After our trip to Madidi, we took another rest day in Rurrenabaque. I don’t
remember doing anything besides catch up on the Internet and read. This is one
of very few days where I didn’t take any pictures.
The following morning we made our way to the office of Bala tours, where we
were picked up by a car that took us to Santa Rosa. This drive took about 3
hours, mostly over a dirt road that a big Chinese company was busily turning
into a large highway. This road will provide a good connection to Bolivia’s
neighbors, but is also controversial because it will cut through Madidi
National Park. In Bolivia’s current political climate however, infrastructure
(usually accompanied by a huge billboard with Morales’ face on it) and industry
But for now the road was still dirt, and the surroundings were minimally
developed farmland. As such we saw quite a few birds on our drive, and at one
point we stopped to watch some sloths. They were much harder to see than the
ones in Santa Cruz, but we did glimpse one with a baby.
From Santa Rosa we took a short boat trip to the lodge where we would stay. On
that short trip we saw more birds, and got our first glimpses of Bolivian
The lodge consisted of half a dozen cabins and a central dining room, all built
on packed dirt with palm trees growing on it. We met our guide for our stay,
and after dropping off our luggage went on our first boat ride.
The water was unseasonably high. Usually at this time of year the water is 6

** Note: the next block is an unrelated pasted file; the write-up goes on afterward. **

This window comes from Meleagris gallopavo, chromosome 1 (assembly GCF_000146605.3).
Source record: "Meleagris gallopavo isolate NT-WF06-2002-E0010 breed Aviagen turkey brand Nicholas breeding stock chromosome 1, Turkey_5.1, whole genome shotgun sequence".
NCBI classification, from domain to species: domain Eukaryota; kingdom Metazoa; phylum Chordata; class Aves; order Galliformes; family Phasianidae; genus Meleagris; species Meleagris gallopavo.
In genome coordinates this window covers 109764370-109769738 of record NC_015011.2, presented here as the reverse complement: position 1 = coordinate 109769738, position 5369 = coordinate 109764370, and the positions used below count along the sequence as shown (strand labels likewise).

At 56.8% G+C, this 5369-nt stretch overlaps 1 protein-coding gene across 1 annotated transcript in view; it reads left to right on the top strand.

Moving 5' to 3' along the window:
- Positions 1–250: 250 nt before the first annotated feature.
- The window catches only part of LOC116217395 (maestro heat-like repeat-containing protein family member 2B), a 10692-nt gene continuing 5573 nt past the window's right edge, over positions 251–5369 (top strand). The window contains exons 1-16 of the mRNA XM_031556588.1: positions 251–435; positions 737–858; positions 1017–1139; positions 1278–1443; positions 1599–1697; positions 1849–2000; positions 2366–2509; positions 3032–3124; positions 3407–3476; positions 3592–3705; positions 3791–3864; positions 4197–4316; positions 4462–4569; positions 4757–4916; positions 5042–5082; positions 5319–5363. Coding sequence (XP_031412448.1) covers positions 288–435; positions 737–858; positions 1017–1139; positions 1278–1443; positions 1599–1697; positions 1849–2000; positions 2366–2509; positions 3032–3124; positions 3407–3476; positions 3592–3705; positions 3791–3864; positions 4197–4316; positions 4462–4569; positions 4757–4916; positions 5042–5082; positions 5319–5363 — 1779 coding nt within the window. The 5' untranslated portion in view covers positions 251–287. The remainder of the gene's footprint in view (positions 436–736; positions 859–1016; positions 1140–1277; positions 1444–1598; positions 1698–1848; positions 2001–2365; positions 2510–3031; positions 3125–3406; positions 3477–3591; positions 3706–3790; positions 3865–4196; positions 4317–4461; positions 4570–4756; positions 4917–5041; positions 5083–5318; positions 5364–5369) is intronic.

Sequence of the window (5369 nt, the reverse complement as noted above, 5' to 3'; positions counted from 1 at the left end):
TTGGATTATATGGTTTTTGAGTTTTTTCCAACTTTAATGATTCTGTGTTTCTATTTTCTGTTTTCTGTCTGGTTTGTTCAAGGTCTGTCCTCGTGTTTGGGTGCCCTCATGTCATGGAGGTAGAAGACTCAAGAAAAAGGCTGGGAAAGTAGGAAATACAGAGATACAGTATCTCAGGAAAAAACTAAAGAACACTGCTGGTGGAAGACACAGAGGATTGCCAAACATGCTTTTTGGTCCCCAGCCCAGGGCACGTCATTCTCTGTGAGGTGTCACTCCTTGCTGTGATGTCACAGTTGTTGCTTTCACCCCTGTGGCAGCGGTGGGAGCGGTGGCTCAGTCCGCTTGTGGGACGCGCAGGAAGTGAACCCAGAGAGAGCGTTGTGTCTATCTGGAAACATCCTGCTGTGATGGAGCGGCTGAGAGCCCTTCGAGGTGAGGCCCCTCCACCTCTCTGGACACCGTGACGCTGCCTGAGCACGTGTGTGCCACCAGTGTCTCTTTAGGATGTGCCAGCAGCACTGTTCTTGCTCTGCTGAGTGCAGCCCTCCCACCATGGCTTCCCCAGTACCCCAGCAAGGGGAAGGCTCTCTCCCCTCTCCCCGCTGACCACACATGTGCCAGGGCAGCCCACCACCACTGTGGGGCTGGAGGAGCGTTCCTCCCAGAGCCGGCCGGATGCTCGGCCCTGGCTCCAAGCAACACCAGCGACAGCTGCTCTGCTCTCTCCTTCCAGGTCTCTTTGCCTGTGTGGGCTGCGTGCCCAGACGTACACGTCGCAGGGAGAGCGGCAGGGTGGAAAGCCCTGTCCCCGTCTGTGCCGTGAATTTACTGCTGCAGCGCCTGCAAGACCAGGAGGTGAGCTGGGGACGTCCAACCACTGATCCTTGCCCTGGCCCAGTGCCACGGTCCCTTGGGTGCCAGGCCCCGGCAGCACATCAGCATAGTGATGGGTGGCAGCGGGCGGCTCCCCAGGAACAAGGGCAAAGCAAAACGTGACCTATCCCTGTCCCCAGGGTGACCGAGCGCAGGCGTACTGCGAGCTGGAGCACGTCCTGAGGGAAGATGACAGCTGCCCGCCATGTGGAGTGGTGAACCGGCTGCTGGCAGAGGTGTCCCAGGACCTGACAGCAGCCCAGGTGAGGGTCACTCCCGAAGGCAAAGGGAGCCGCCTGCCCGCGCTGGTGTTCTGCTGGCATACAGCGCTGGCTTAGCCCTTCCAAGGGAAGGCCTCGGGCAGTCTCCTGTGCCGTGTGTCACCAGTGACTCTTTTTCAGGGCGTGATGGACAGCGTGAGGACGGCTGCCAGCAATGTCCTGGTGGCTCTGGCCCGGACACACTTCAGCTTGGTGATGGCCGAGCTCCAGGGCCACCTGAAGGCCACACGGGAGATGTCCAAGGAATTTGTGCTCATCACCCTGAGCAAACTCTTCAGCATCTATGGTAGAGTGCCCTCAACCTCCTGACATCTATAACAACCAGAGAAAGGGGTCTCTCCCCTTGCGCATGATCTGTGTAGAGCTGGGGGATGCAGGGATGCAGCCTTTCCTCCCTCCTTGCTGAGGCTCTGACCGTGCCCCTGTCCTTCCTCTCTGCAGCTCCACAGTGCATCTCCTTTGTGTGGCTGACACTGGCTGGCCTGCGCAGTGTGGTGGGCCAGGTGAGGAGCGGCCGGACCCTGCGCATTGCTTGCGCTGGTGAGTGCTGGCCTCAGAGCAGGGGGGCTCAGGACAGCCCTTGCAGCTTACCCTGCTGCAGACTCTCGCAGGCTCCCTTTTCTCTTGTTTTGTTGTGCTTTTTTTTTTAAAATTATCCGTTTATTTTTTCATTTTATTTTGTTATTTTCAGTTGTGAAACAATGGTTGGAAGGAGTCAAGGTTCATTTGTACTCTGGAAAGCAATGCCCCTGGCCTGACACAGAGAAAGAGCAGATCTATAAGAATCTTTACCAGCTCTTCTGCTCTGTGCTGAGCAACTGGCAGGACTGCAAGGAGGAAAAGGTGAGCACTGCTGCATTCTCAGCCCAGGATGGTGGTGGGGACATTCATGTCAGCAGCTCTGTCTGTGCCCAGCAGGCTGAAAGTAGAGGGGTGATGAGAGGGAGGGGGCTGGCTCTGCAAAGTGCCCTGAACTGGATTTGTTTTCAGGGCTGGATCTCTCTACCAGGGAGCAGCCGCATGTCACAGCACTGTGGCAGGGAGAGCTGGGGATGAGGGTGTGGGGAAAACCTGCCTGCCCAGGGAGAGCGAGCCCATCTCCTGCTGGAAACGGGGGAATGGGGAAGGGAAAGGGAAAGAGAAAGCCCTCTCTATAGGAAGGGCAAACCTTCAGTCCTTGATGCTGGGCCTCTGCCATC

meters above the low water level, but during our visit it was 10 meters above
the low water level. As a result the water was very murky, and we were
effectively sailing through the upper layer of brush/lower layer of trees. The
murky water made it very hard to get pictures of the river dolphins, because
you could only really see them when they’re above water, and they would only be
there very briefly.
We saw lots of birds during our stay. Danielle had a list going, and ended up
with more than 50 species. Some of the most interesting birds were the Hoatzin
birds. They sat in the trees not far
above the water line, with distinctive blue faces and mohawks. As we passed,
they’d emit a warning call which sounded like a forceful breath more than
anything. The chicks, of which we saw quite a few, are born with little claws
on their wings so that they can climb out of the water should they fall in.
At night we went out again looking for cayman eyes. We only saw a few because
the high water gave them lots of space to hide. We also saw some capybaras,
but nothing like what we saw the following morning. We had gotten up early for
the sunrise, and saw a river bank with many capybaras. Of course there were
more birds as well. The sunrise was a bust due to cloudy weather, but we were
plenty happy because of all the wildlife we saw.
After breakfast we got our best look at river dolphins. They were playing in
the water around our boat. A few jumped out of the water, and Danielle even
touched one. Our guide had instructed us to splash the water with our hands,
and one dolphin was curious enough to come right up to Danielle’s hand.
Later, we came across a troop of squirrel monkeys. Our guide lodged our boat
into the tree they were in, and promptly several monkeys used the stern of the
boat to wrestle and chase each other around. A few monkeys also showed
interests in Danielle’s phone and my camera. After a few minutes of this they
moved on. It was also really neat to watch them grab insects and eat them.
In the afternoon we returned to Rurrenabaque by boat and then by car. We once
again retired to the air conditioning. The next morning we got to the airport
nicely on time, but the staff there made a mistake and ended up putting us on a
later plane. We didn’t really have anything planned so it wasn’t a huge deal,
although a bit annoying.